Most of the people who have turned their YouTube accounts into thriving and profitable platforms for their content aren’t known for having much of a serious side — the content created by folks like Philip “Sxephil” DeFranco and Shane Dawson falls typically into the comedy category. But director Tony E. Valenzuela, known as MeTonyV on YouTube, is changing that with the dramatic thriller series Black Box TV, which launched today.
An anthology series loosely constructed around the theme of fear, the first episode of Black Box TV stars DeFranco as a man discovering how one choice can change everything, especially when you’re in a seedy motel having an illicit encounter with a beautiful stranger (played by Jessica Lizama, known as ExoticJess).
Subsequent episodes of the series will star iJustine and Dawson, and After Judgment star Taryn O’Neill is featured in a voice-over role in episode one as well as a teaser trailer for the show. A plethora of behind the scenes materials — including official videos, a director’s commentary and vlog entries by the cast — are available.
Black Box TV, for Valenzuela, is a return to his roots as a director of darker content, such as the original series 2009: A True Story and the EQAL-produced Harper’s Globe, which he directed. “On YouTube right now you have a lot of people doing sketch comedy,” Valenzuela said via phone. “You have a lot of people who are really really good at that. But I always want to create the stuff that I want to see. I don’t want to just do something on YouTube, I want to do something that I love.”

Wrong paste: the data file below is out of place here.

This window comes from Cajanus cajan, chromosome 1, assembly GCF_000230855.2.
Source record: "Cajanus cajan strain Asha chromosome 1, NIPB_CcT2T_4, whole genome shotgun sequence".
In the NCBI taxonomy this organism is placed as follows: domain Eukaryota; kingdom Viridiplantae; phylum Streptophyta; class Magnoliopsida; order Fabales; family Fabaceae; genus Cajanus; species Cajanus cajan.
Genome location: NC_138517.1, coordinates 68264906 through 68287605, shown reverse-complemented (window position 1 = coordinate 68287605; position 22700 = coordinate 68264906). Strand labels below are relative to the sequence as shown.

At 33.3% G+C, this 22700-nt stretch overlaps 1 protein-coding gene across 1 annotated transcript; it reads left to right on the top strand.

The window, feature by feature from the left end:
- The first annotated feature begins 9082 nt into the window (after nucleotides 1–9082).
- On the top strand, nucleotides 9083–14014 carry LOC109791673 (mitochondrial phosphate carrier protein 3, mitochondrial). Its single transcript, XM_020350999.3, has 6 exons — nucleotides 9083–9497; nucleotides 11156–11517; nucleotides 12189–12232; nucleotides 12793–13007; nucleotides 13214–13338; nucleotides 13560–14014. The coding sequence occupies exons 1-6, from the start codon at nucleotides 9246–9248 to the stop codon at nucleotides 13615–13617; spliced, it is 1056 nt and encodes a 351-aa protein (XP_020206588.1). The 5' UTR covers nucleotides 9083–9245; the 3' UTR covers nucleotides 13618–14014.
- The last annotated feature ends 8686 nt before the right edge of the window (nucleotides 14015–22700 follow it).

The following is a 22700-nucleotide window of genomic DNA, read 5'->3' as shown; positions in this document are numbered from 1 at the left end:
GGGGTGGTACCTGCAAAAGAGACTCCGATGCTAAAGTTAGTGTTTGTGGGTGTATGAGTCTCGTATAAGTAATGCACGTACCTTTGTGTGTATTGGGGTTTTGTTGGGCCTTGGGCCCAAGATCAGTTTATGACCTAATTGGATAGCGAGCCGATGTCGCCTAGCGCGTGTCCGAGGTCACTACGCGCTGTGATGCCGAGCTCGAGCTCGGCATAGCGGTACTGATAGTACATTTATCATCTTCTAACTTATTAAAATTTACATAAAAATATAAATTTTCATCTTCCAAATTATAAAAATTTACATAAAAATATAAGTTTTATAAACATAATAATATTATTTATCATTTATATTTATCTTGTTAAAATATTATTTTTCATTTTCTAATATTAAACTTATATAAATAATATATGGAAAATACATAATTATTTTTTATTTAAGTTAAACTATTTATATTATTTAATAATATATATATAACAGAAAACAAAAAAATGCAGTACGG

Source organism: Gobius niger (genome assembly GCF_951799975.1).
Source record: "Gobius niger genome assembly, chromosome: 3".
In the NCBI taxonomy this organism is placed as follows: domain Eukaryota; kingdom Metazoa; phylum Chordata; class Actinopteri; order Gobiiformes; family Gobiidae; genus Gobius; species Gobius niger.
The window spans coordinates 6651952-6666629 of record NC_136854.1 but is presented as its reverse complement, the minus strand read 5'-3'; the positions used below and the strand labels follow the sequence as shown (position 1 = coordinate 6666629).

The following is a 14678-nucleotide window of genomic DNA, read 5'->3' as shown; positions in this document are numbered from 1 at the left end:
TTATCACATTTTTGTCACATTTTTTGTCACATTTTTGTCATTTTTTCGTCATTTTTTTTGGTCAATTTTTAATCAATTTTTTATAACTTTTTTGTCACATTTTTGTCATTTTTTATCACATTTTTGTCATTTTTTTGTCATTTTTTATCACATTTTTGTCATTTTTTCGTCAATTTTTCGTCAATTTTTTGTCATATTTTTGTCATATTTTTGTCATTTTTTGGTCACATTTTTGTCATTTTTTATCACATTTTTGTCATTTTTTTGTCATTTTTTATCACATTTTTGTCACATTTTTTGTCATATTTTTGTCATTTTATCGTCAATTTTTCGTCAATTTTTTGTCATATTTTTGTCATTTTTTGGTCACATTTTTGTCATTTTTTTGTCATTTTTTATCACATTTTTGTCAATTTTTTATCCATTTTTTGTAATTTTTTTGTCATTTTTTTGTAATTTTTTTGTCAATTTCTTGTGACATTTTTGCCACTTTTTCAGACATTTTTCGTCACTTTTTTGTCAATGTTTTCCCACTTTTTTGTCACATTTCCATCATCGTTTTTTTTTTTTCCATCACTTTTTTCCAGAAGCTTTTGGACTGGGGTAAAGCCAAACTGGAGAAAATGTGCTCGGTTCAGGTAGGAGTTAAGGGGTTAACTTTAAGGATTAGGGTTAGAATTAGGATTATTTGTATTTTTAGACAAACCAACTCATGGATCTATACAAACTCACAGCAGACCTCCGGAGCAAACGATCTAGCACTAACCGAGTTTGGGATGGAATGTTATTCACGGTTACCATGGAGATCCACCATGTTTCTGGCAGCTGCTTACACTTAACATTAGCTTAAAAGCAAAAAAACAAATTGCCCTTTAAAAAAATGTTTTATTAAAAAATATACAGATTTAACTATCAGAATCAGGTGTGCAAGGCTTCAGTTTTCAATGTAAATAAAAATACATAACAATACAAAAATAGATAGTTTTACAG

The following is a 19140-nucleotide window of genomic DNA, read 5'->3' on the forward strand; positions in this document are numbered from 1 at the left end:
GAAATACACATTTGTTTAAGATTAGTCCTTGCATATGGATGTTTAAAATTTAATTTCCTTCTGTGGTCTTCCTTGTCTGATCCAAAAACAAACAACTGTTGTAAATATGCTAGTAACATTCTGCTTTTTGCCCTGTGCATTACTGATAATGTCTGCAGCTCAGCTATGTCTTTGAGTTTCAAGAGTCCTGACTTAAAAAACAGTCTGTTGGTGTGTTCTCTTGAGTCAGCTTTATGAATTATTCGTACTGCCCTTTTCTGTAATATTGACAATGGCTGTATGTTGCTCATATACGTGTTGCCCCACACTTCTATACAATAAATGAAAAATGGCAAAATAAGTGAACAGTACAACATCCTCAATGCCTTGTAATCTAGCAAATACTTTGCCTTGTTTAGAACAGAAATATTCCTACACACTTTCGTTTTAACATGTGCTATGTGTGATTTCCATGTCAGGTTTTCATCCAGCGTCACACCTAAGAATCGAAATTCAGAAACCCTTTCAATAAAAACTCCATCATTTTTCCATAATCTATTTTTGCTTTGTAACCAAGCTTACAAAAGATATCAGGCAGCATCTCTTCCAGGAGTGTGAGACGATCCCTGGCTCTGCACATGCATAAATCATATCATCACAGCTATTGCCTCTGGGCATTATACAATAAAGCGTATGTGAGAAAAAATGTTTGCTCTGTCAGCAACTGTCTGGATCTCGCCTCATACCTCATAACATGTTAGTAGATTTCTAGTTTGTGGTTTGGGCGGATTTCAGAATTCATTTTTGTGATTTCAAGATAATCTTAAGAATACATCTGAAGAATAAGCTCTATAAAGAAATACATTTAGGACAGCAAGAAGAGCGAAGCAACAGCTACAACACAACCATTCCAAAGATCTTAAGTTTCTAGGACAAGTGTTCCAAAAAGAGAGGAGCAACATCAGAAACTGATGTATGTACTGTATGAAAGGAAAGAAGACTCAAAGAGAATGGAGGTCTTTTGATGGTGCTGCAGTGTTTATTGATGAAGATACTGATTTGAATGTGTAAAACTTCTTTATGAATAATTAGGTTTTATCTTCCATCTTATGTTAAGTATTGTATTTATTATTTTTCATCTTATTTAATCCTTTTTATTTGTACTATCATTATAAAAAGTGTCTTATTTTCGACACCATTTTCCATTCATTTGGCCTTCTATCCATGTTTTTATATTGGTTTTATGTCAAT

According to producer Jenni Powell, the first Black Box episodes were self-funded by Valenzuela, though he is in discussions for potential sponsorship deals. He also hopes to make the show collaborative – both by soliciting story ideas from the audience and involving talent from both the web series world and the YouTube world. “A lot of people come up to me and say that they would really love the two communities to have more cohesiveness and don’t understand why they don’t,” Powell said via phone. “We’re hoping to help change that.”
Black Box TV does seem to be an intriguing mesh of the two worlds, combining the strong production values of high-quality web content (including some strong cinematography by D.P. Joe Nation) with the engaging use of YouTube interactivity.
By ending with a question at the end, episode one has racked up two video responses and almost 2000 text comments — in one afternoon. Its viewcounter is currently frozen at 306 views, a sign that it has “become popular quickly,” according to YouTube.
I worry that without a regular cast or other uniting factors, Black Box might not have cohesion as an ongoing series. But if the formula works, it may serve as a major lesson for web series creators making great content — and hoping to get eyeballs on it.
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